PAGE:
Local KC FBI agents shed light on human trafficking

Michael Ronnebaum
July 25, 2017 - 6:50 am

Kansas CIty, MO - The discovery last weekend of a sweltering, hot semi trailer full of dead and dying immigrants outside a San Antonio Walmart store sheds fresh light on the problem of human smuggling and trafficking in the United States. 

The International Labor Organization estimates that worldwide, forced labor and human trafficking is a $150-billion-a-year industry.

FBI agents say they work around the clock to help people who are forced into human trafficking situations and many of the victims are runaway teens who are suspicious of the people who are trying to help them.

"When these victims are approached by law enforcement or individuals they don't know they generally have a rehearsed response to questions," said Bridget Patton, spokeswomen for Kansas City's FBI office.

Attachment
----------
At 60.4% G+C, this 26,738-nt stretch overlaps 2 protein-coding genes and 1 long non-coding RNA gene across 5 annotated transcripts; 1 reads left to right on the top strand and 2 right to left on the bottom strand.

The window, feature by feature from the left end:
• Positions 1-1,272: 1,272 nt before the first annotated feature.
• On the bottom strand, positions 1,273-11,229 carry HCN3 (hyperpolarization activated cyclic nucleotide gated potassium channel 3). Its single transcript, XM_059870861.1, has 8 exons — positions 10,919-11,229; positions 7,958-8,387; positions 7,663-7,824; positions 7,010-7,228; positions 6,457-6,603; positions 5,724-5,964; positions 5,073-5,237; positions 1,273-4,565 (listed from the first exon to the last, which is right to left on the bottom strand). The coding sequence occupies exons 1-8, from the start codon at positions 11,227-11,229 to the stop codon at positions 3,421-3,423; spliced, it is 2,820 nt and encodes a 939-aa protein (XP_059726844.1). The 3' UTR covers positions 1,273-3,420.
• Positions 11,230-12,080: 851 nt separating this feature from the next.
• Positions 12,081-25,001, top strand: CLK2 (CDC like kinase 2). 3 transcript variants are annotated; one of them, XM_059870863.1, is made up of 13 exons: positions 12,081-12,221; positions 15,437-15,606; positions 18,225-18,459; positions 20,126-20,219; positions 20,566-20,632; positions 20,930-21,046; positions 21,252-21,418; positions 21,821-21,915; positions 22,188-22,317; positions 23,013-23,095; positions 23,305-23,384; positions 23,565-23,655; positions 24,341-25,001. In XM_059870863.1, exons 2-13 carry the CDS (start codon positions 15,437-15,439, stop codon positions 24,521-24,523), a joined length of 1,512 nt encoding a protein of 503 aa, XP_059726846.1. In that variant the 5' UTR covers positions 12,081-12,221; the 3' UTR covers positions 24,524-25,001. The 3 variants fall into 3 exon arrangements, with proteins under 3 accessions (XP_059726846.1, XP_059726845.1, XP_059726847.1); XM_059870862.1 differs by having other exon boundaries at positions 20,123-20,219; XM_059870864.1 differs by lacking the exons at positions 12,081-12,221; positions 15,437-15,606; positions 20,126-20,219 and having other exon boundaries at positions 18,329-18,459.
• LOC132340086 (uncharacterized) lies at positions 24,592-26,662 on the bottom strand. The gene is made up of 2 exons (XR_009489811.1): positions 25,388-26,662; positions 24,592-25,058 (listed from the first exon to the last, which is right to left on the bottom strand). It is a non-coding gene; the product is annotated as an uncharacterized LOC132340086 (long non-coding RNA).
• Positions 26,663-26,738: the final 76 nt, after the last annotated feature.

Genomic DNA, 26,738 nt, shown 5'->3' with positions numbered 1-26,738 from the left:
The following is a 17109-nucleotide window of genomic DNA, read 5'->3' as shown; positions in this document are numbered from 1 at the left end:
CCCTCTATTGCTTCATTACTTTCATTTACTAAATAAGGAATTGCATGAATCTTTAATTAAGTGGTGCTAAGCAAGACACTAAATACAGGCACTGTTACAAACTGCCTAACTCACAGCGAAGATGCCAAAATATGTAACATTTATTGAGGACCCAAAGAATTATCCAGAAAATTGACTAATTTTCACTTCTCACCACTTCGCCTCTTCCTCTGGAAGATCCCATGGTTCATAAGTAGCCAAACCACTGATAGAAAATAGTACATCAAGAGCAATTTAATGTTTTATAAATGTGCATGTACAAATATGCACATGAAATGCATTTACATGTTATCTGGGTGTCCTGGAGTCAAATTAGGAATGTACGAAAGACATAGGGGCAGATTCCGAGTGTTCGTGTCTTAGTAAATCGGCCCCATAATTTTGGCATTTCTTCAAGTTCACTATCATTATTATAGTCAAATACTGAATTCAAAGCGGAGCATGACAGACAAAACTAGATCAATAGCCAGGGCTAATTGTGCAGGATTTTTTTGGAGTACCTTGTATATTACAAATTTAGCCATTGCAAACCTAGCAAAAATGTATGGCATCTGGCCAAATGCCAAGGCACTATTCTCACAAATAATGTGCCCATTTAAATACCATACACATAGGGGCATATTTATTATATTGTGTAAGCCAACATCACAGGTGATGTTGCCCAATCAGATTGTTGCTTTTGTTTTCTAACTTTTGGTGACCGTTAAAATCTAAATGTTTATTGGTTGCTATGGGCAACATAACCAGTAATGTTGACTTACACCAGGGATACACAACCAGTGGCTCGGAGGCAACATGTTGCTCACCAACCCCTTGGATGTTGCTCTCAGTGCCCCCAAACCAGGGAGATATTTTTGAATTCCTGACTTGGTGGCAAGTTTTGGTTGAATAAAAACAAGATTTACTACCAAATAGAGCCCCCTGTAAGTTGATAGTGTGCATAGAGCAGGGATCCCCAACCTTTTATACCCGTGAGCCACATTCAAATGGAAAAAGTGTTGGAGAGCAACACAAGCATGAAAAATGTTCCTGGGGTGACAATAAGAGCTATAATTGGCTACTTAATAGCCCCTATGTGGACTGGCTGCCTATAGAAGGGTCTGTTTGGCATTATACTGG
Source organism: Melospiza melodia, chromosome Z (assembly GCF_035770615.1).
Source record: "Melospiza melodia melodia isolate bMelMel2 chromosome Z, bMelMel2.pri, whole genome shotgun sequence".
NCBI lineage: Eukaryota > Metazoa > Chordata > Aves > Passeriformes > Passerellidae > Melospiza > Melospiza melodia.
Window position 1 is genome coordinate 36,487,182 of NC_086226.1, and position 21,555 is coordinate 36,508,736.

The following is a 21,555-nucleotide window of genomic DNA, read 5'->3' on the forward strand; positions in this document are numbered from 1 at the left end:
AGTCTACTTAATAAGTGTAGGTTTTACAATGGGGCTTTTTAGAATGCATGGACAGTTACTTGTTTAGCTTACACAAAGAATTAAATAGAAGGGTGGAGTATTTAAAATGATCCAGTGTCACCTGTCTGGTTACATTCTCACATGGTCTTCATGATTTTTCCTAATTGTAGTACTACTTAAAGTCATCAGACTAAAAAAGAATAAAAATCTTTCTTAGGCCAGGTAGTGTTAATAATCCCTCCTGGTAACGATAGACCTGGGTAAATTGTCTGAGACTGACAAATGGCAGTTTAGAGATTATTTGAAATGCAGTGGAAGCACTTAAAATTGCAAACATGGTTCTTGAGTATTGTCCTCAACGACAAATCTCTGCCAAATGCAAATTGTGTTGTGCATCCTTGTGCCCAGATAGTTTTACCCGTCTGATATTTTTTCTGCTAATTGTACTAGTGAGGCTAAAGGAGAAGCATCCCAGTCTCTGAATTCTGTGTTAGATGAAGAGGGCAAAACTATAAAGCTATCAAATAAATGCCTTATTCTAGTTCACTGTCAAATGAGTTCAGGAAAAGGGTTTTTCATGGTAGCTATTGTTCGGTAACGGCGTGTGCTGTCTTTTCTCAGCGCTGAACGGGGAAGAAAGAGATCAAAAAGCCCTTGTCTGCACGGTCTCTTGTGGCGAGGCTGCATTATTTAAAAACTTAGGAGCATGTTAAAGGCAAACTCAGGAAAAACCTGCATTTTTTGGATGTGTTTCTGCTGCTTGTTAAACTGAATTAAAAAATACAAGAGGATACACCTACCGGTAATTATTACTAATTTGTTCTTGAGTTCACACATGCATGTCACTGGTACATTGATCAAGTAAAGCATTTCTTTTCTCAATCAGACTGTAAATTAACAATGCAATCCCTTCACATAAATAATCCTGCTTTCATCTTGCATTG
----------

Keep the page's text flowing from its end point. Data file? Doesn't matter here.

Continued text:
The Internet has become a recruiting tool to gather information on children and younger teens. The predators often do not discriminate on the basis of age. 

"The FBI has found victims as young as nine-years-old being victims of sex trafficking," Patton said.

Trafficking ring leaders often operate through extensive criminal networks. In order to decrease the number of victims the FBI task force works in partnership with more than 400 state and local agencies across the U.S.

The difference between trafficking and smuggling is an important one. Human smuggling involves migrants being facilitated with entry into a state through illegal means whereas trafficking must have the threat of or use of force, coercion or deception against a victim.

The victims in the San Antonio incident were likely drawn to the United States by the promise of jobs and better living conditions. 

One victim said he paid a smuggler $5,500 for passage across the border in an air-conditioned vehicle, the Associated Press reported.

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